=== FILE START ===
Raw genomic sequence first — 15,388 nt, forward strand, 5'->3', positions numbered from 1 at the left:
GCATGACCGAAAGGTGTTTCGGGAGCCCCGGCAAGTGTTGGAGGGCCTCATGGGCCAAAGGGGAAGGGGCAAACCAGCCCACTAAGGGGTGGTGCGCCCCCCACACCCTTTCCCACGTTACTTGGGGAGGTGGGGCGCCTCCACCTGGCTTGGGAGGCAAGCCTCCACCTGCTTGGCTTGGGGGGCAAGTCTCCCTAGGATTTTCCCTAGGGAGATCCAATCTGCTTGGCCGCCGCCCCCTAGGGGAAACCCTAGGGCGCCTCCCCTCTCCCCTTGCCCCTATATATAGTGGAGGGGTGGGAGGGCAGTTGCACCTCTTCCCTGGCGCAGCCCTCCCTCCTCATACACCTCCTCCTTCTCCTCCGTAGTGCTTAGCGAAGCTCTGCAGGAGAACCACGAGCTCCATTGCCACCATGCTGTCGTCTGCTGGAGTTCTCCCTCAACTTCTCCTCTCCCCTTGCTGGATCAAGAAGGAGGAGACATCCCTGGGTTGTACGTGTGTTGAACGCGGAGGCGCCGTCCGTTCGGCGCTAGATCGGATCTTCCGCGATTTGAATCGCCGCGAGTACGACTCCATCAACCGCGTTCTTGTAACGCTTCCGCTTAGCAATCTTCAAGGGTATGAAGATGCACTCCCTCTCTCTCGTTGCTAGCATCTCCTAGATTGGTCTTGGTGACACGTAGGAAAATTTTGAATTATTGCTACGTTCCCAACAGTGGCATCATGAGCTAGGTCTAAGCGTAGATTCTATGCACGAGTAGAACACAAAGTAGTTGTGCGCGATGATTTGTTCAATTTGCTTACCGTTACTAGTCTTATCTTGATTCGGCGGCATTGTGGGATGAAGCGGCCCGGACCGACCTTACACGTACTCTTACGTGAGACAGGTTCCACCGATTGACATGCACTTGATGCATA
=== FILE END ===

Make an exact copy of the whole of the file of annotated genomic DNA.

Raw genomic sequence first — 15,388 nt, forward strand, 5'->3', positions numbered from 1 at the left:
GCATGACCGAAAGGTGTTTCGGGAGCCCCGGCAAGTGTTGGAGGGCCTCATGGGCCAAAGGGGAAGGGGCAAACCAGCCCACTAAGGGGTGGTGCGCCCCCCACACCCTTTCCCACGTTACTTGGGGAGGTGGGGCGCCTCCACCTGGCTTGGGAGGCAAGCCTCCACCTGCTTGGCTTGGGGGGCAAGTCTCCCTAGGATTTTCCCTAGGGAGATCCAATCTGCTTGGCCGCCGCCCCCTAGGGGAAACCCTAGGGCGCCTCCCCTCTCCCCTTGCCCCTATATATAGTGGAGGGGTGGGAGGGCAGTTGCACCTCTTCCCTGGCGCAGCCCTCCCTCCTCATACACCTCCTCCTTCTCCTCCGTAGTGCTTAGCGAAGCTCTGCAGGAGAACCACGAGCTCCATTGCCACCATGCTGTCGTCTGCTGGAGTTCTCCCTCAACTTCTCCTCTCCCCTTGCTGGATCAAGAAGGAGGAGACATCCCTGGGTTGTACGTGTGTTGAACGCGGAGGCGCCGTCCGTTCGGCGCTAGATCGGATCTTCCGCGATTTGAATCGCCGCGAGTACGACTCCATCAACCGCGTTCTTGTAACGCTTCCGCTTAGCAATCTTCAAGGGTATGAAGATGCACTCCCTCTCTCTCGTTGCTAGCATCTCCTAGATTGGTCTTGGTGACACGTAGGAAAATTTTGAATTATTGCTACGTTCCCAACAGTGGCATCATGAGCTAGGTCTAAGCGTAGATTCTATGCACGAGTAGAACACAAAGTAGTTGTGCGCGATGATTTGTTCAATTTGCTTACCGTTACTAGTCTTATCTTGATTCGGCGGCATTGTGGGATGAAGCGGCCCGGACCGACCTTACACGTACTCTTACGTGAGACAGGTTCCACCGATTGACATGCACTTGATGCATA